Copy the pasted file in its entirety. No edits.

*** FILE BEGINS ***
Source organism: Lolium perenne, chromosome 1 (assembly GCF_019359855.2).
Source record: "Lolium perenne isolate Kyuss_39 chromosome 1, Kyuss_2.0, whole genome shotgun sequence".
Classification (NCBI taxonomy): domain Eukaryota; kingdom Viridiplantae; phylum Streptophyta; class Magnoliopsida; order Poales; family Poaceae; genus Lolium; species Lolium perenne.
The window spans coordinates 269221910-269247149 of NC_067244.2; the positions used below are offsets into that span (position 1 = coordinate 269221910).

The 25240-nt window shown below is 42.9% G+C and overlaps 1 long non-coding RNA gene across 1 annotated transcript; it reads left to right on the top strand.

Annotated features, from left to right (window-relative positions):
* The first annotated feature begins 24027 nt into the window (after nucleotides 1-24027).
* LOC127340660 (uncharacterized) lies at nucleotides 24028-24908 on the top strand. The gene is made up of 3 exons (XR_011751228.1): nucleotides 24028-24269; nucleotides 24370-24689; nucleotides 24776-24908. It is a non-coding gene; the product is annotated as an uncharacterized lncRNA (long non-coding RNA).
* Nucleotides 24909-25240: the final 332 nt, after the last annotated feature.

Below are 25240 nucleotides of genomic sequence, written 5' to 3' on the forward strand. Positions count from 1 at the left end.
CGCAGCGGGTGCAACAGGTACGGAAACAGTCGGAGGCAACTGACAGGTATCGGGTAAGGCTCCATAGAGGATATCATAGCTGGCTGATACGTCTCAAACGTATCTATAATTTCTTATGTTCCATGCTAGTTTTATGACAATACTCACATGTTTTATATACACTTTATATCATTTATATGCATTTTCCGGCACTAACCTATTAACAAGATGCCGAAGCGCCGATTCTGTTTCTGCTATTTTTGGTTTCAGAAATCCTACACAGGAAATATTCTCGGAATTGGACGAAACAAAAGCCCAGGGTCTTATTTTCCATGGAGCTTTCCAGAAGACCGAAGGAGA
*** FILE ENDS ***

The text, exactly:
Source organism: Lolium perenne, chromosome 1 (assembly GCF_019359855.2).
Source record: "Lolium perenne isolate Kyuss_39 chromosome 1, Kyuss_2.0, whole genome shotgun sequence".
Classification (NCBI taxonomy): domain Eukaryota; kingdom Viridiplantae; phylum Streptophyta; class Magnoliopsida; order Poales; family Poaceae; genus Lolium; species Lolium perenne.
The window spans coordinates 269221910-269247149 of NC_067244.2; the positions used below are offsets into that span (position 1 = coordinate 269221910).

The 25240-nt window shown below is 42.9% G+C and overlaps 1 long non-coding RNA gene across 1 annotated transcript; it reads left to right on the top strand.

Annotated features, from left to right (window-relative positions):
* The first annotated feature begins 24027 nt into the window (after nucleotides 1-24027).
* LOC127340660 (uncharacterized) lies at nucleotides 24028-24908 on the top strand. The gene is made up of 3 exons (XR_011751228.1): nucleotides 24028-24269; nucleotides 24370-24689; nucleotides 24776-24908. It is a non-coding gene; the product is annotated as an uncharacterized lncRNA (long non-coding RNA).
* Nucleotides 24909-25240: the final 332 nt, after the last annotated feature.

Below are 25240 nucleotides of genomic sequence, written 5' to 3' on the forward strand. Positions count from 1 at the left end.
CGCAGCGGGTGCAACAGGTACGGAAACAGTCGGAGGCAACTGACAGGTATCGGGTAAGGCTCCATAGAGGATATCATAGCTGGCTGATACGTCTCAAACGTATCTATAATTTCTTATGTTCCATGCTAGTTTTATGACAATACTCACATGTTTTATATACACTTTATATCATTTATATGCATTTTCCGGCACTAACCTATTAACAAGATGCCGAAGCGCCGATTCTGTTTCTGCTATTTTTGGTTTCAGAAATCCTACACAGGAAATATTCTCGGAATTGGACGAAACAAAAGCCCAGGGTCTTATTTTCCATGGAGCTTTCCAGAAGACCGAAGGAGA